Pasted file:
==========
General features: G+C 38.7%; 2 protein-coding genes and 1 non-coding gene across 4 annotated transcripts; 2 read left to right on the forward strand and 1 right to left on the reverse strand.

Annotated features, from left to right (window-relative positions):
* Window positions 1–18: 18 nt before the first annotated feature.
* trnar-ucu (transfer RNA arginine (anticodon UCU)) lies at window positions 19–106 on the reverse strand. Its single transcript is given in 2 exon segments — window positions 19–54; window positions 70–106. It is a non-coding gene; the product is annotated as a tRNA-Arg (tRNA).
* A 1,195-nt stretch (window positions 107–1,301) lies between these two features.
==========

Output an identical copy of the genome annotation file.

General features: G+C 38.7%; 2 protein-coding genes and 1 non-coding gene across 4 annotated transcripts; 2 read left to right on the forward strand and 1 right to left on the reverse strand.

Annotated features, from left to right (window-relative positions):
* Window positions 1–18: 18 nt before the first annotated feature.
* trnar-ucu (transfer RNA arginine (anticodon UCU)) lies at window positions 19–106 on the reverse strand. Its single transcript is given in 2 exon segments — window positions 19–54; window positions 70–106. It is a non-coding gene; the product is annotated as a tRNA-Arg (tRNA).
* A 1,195-nt stretch (window positions 107–1,301) lies between these two features.